We do not have to do a revolution, but I think we should prefer engines running on top of common storage (like HDFS) data formats, which are understandable to many engines and database engines that do their best at data processing and give us freedom of data placement and formats.

Apache Drill Design Meeting

MapR folks invited me to participate in Apache Drill design meeting. Meetup site indicates that 60 people have been participated which sounds about right.

Tomer Shiran started the meeting with the overview of Apache Drill project. Then I (Camuel here) presented our team view for Apache Drill architecture. Jason Frantz of MapR continued touching technical aspects in follow on discussion. After a pizza break, Julian Hyde presented his view on logical/physical query plan separation and suggested using optiq framework for DrQL optimizer.

Overall my take away are as follows:

  1. There is very healthy interest in interactive querying for BigData.
  2. There were not even a single voice calling on making up vanilla Hadoop for this task.
  3. There is a general consensus on plurality of query languages and plurality of data formats.
  4. There is a general consensus that user always should be given freedom to supply manually authored physical query plan for execution, bypassing optimizer altogether and as opposed to hardcore hinting.
  5. Except me no one tried to challenge “common logical query model” concept. Since there are no real joins in Dremel and no indexes and only one data source with exactly one possibility – a single full table scan, I cannot see the justification for the complexity of optimizers and the logical query model. Dremel is an antidote concept to all this.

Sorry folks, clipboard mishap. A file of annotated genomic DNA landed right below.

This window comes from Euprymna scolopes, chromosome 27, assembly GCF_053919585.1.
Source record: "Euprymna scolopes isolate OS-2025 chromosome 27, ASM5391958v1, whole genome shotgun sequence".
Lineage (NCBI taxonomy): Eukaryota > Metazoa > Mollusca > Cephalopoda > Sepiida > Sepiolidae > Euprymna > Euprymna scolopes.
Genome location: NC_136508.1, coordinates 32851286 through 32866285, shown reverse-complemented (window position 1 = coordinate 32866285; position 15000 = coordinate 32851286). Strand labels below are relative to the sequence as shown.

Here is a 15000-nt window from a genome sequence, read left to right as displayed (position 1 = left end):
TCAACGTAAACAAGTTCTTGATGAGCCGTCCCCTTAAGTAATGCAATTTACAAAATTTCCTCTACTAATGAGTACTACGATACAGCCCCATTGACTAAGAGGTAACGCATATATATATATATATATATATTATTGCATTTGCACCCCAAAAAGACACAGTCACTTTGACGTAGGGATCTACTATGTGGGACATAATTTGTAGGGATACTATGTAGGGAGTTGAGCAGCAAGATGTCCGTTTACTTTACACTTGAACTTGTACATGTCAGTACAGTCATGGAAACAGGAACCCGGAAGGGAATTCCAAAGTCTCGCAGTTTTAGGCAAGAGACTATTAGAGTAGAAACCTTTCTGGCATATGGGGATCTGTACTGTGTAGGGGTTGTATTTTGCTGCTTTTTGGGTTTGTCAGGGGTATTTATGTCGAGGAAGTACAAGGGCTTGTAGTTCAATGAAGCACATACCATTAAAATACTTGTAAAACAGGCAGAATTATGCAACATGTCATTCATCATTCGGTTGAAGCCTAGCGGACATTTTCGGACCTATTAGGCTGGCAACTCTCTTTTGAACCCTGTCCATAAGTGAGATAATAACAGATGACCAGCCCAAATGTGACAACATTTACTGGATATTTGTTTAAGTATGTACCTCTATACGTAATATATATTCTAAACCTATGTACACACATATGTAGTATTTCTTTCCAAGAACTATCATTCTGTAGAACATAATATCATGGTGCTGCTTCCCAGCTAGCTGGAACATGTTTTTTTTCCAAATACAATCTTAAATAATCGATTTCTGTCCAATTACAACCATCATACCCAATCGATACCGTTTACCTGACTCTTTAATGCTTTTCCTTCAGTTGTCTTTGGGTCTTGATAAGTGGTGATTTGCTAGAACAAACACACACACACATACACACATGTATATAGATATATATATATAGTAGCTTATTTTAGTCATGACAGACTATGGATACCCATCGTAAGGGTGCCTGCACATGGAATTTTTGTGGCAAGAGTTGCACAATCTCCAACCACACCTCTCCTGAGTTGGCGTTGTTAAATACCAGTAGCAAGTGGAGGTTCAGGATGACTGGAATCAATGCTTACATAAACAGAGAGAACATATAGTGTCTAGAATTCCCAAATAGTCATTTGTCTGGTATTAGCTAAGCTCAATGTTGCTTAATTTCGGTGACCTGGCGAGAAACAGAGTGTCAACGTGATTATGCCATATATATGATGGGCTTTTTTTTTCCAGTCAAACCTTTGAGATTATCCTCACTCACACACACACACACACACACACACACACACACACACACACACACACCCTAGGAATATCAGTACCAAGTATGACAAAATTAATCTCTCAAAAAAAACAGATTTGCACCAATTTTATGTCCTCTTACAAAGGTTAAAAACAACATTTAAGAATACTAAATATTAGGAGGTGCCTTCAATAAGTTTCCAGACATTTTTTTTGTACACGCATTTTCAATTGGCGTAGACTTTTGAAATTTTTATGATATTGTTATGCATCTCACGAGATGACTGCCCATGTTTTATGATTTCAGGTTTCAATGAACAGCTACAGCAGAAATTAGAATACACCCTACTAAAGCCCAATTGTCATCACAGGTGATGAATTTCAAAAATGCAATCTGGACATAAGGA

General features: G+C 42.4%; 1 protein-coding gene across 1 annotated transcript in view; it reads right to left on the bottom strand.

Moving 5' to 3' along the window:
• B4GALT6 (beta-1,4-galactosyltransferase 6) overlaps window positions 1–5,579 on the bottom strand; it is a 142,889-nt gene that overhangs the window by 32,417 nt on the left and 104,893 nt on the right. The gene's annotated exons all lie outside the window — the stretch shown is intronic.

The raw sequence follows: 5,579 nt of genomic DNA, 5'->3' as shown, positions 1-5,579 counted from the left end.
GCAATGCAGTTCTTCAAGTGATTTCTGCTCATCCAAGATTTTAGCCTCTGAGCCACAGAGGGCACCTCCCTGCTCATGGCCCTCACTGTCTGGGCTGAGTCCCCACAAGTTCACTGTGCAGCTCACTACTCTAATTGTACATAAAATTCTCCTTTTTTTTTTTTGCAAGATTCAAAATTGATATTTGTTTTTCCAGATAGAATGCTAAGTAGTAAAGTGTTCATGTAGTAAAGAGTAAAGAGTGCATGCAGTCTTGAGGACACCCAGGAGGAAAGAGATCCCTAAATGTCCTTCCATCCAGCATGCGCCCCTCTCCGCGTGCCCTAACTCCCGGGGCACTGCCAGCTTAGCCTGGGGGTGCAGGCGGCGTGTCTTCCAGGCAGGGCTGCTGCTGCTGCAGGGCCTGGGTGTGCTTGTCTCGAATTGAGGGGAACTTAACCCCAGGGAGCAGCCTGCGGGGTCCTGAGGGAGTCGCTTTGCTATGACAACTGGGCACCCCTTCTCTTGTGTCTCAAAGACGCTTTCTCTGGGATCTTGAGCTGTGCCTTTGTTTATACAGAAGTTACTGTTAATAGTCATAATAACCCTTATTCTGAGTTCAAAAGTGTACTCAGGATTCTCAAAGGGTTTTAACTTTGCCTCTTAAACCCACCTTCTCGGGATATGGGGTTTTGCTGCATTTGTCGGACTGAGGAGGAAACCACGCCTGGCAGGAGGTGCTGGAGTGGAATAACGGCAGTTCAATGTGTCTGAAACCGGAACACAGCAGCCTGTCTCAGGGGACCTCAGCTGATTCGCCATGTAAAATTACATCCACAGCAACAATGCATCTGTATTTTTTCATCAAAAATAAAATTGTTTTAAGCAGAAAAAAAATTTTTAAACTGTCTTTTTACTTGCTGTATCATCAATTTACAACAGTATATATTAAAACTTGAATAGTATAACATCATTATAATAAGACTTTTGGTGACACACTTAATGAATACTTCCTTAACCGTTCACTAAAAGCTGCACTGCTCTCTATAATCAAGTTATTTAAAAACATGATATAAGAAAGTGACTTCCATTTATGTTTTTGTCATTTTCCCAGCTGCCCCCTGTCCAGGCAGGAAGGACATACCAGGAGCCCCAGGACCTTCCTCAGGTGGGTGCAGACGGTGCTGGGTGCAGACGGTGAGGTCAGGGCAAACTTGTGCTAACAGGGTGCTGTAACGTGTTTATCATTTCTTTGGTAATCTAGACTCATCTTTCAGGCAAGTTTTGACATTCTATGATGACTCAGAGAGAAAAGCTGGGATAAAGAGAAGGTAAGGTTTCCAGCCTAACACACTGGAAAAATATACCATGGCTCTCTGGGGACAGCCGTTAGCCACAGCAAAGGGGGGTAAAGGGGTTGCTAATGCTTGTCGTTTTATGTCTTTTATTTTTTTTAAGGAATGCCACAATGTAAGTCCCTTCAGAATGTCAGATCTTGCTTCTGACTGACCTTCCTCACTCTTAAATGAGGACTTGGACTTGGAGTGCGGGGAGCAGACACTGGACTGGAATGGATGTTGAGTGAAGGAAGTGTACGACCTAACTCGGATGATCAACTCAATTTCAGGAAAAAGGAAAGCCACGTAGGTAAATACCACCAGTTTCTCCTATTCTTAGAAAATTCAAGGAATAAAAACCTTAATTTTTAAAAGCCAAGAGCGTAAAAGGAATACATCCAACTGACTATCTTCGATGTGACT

Thank you – MapR, for the Drill initiative, the great design meeting and the invitation.

Debunking common misconceptions in SSD, particularly for analytics

1. SSD is NOT synonymous for flash memory.

First of all let’s settle on terms. SSD is best described as a concept of using semiconductor memory as disk. There is two common cases: DRAM-as-disk and flash-as-disk. And flash-memory is a semiconductor technology pretty similar to DRAM, just with slightly different set of trade-offs made.

Today there are little options to use flash memory in analytics beyond SSD. Nevertheless, it should not suggest that SSD is synonymous for flash memory. Flash memory can be used in products beyond SSD, and SSD can use non-flash technology, for example DRAM.

So the question is: do we have any option of using flash-memory in other form rather than flash-as-disk?

FusionIO is the only one and was always bold in claiming that their product are not-SSD but a totally new category product, called ioMemory. Usually I dismiss such claims automatically in subconscious as a common-practice of  term-obfuscation. However, in the case of FusionIO I found it to be a a rare exception and technically true. On hardware level there is no disk-related overhead in FusionIO solution and in my opinion FusionIO are closest to the flash-on-motherboard vision among all the rest of SSD manufacturers. That said, FusionIO succumbed to implementing a disk-oriented storage layer in software because unavailability of any other standards covering  flash-as-flash concept.

You can find a more in-depth coverage of New-Dynasty SSD versus Legacy SSD issue in recent article of Zsolt Kerekes on StorageSearch.com. Albeit I’m not 100% agree with his categorization.

2. SSD DOESN’T provide more throughput than HDD.